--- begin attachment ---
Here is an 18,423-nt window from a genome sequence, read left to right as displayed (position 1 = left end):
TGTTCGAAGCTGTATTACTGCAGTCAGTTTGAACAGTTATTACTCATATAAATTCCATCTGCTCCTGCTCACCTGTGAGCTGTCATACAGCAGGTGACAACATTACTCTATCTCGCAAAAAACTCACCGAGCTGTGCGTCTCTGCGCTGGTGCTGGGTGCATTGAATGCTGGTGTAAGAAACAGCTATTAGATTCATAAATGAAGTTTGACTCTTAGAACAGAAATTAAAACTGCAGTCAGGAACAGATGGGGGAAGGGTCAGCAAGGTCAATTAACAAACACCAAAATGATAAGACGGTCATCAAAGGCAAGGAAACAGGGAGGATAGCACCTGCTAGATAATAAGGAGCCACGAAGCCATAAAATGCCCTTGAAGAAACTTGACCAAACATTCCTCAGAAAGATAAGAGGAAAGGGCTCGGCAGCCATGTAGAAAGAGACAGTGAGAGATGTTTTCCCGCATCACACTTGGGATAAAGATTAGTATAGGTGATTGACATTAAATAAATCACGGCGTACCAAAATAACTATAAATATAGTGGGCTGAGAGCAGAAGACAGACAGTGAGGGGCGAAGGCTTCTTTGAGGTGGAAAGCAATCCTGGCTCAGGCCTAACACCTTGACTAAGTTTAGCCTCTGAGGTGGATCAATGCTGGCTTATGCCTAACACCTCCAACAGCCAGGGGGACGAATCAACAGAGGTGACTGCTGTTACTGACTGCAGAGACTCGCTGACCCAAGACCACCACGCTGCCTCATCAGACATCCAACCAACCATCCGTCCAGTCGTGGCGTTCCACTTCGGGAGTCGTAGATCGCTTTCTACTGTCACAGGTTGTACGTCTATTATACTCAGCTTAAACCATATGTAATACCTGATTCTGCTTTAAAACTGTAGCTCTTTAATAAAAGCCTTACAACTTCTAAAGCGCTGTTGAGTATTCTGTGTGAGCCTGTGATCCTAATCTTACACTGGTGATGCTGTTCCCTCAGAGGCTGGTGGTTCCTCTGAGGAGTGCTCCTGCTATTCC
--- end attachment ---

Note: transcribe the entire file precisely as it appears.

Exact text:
Here is an 18,423-nt window from a genome sequence, read left to right as displayed (position 1 = left end):
TGTTCGAAGCTGTATTACTGCAGTCAGTTTGAACAGTTATTACTCATATAAATTCCATCTGCTCCTGCTCACCTGTGAGCTGTCATACAGCAGGTGACAACATTACTCTATCTCGCAAAAAACTCACCGAGCTGTGCGTCTCTGCGCTGGTGCTGGGTGCATTGAATGCTGGTGTAAGAAACAGCTATTAGATTCATAAATGAAGTTTGACTCTTAGAACAGAAATTAAAACTGCAGTCAGGAACAGATGGGGGAAGGGTCAGCAAGGTCAATTAACAAACACCAAAATGATAAGACGGTCATCAAAGGCAAGGAAACAGGGAGGATAGCACCTGCTAGATAATAAGGAGCCACGAAGCCATAAAATGCCCTTGAAGAAACTTGACCAAACATTCCTCAGAAAGATAAGAGGAAAGGGCTCGGCAGCCATGTAGAAAGAGACAGTGAGAGATGTTTTCCCGCATCACACTTGGGATAAAGATTAGTATAGGTGATTGACATTAAATAAATCACGGCGTACCAAAATAACTATAAATATAGTGGGCTGAGAGCAGAAGACAGACAGTGAGGGGCGAAGGCTTCTTTGAGGTGGAAAGCAATCCTGGCTCAGGCCTAACACCTTGACTAAGTTTAGCCTCTGAGGTGGATCAATGCTGGCTTATGCCTAACACCTCCAACAGCCAGGGGGACGAATCAACAGAGGTGACTGCTGTTACTGACTGCAGAGACTCGCTGACCCAAGACCACCACGCTGCCTCATCAGACATCCAACCAACCATCCGTCCAGTCGTGGCGTTCCACTTCGGGAGTCGTAGATCGCTTTCTACTGTCACAGGTTGTACGTCTATTATACTCAGCTTAAACCATATGTAATACCTGATTCTGCTTTAAAACTGTAGCTCTTTAATAAAAGCCTTACAACTTCTAAAGCGCTGTTGAGTATTCTGTGTGAGCCTGTGATCCTAATCTTACACTGGTGATGCTGTTCCCTCAGAGGCTGGTGGTTCCTCTGAGGAGTGCTCCTGCTATTCC